Dearie: The Remarkable Life of Julia Child by Bob Spitz Download (read online) free eBook .pdf.epub.kindle

Dearie: The Remarkable Life of Julia Child

It’s rare for someone to emerge in America who can change our attitudes, our beliefs, and our very culture. It’s even rarer when that someone is a middle-aged, six-foot three-inch woman whose first exposure to an unsuspecting public is cooking an omelet on a hot plate on a local TV station.  And yet, that’s exactly what Julia Child did.  The warble-voiced doyenne of televi
Chris

Jul 27, 2012

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I have adored Julia Child ever since I saw her cook on PBS in the 1970s. I hands down give her credit for my love of food and cooking. I have more of her cookbooks than any other in my collection (nine) and never pass up the opportunity to read something about her, or catch an old episode of “Jacques and Julia.” So when my own dearie brought home the latest biography in honor of her 100th birthday, I couldn’t wait to sit down and sink in.

I love the story that Child started cooking while in her

I love the story that Child started cooking while in her late 30s and “Mastering the Art of French Cooking” was published when she was in her 50s. For those of us looking for someone to look up to for that second phase of life, she was it. A consummate businesswoman, she worked well into her late 80s. That said, Spitz added a bit of dust to her shine, at least for me. She allowed her lawyer to cut ties with longtime publisher and editor Knopf and Judith Jones in one fell swoop, she was a raging homophobe, she had a facelift (!), and she was emotionless and sometimes caustic. While everyone has looked up to the love affair and marriage of Paul and Julia Child, Paul was at times an incredibly difficult man, especially following a series of heart attacks and strokes. How was Julia able to balance a crazy schedule of TV and book appearances as well as writing the latest and greatest cookbook AND taking care of her unwell husband all at once? Spitz gave us only the slightest look. I probably would have crawled under a rock, but she appeared to deal this deck she was given with aplomb and finesse. I wonder how that is possible. All these and much more have lead me to look at her in a different light.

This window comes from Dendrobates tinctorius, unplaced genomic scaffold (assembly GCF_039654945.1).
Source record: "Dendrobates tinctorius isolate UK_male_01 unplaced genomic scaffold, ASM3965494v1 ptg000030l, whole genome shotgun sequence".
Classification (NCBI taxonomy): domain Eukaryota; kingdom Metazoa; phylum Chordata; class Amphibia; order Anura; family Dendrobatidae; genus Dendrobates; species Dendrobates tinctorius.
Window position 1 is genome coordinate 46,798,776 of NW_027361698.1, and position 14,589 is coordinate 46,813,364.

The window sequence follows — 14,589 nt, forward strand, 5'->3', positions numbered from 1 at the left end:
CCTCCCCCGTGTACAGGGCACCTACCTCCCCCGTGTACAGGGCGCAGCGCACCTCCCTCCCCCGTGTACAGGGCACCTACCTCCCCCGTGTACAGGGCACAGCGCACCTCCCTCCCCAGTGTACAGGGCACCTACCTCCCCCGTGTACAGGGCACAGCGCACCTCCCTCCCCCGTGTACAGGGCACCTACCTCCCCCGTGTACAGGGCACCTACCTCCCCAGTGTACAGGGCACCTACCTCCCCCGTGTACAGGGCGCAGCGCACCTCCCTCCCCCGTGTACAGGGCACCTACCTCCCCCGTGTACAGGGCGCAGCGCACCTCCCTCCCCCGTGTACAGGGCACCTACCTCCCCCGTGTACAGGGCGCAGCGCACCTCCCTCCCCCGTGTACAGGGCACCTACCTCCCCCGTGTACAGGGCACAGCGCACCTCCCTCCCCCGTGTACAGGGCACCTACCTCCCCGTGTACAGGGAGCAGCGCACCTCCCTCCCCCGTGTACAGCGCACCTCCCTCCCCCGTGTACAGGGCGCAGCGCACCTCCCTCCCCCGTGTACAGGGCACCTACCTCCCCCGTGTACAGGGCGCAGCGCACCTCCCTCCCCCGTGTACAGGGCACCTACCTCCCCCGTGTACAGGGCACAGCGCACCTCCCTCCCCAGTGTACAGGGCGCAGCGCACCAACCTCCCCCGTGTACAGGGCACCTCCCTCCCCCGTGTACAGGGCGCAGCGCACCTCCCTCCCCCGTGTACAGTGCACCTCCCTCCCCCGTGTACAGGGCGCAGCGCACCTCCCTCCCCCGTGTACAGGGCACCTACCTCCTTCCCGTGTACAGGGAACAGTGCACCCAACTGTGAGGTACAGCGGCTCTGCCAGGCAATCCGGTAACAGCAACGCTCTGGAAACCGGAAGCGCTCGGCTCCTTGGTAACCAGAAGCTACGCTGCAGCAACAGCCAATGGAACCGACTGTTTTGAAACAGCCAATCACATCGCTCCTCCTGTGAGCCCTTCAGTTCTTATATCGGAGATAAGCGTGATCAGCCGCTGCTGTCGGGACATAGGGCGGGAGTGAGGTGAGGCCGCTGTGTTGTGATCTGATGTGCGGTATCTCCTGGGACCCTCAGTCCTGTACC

Spitz has a definite voice as a biographer; adding his own opinion here, comments there. When I read biographies I really don’t want the voice of the writer, I want to hear the voice of the subject.

I’m glad I read this book, but feel like a young child who discovers there is no Santa Claus; still somewhat mystified by the myth, yet sad it isn’t what I had imagined.
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The Library Lady

I might have been impressed by this book if I hadn’t already read Noel Riley Fitch‘s Appetite For Life last summer and Julia Child‘s own My Life In France several years before that. But I have. So I wasn’t.

There is little new material here.Aside from an occasional nugget or two, everything here was covered in those books. Spitz spends a good deal of time imposing his own view of Julia upon her behavior, commenting on social history and slanging American home cooking–and as a home cook myself, t

There is little new material here.Aside from an occasional nugget or two, everything here was covered in those books. Spitz spends a good deal of time imposing his own view of Julia upon her behavior, commenting on social history and slanging American home cooking–and as a home cook myself, there are other choices between can/frozen food cooking and Julia’s masterpieces when it comes to everyday dinners!

Spitz also attempts to be hip, describing a young Julia in college as getting “shit faced” drunk and other such phrases that are more Julie Powell than Julia Child. His frequent comments about her “saucy” sense of humor come off as more cutsey than anything else. And how about the infamous valentines she and Paul used to make and send their friends? Far more telling than most of the incidents he brings up, and he only mentions that in passing.

This is getting good publicity, but if you want better, truer portraits of our Julia, read the other books and give this one a pass.
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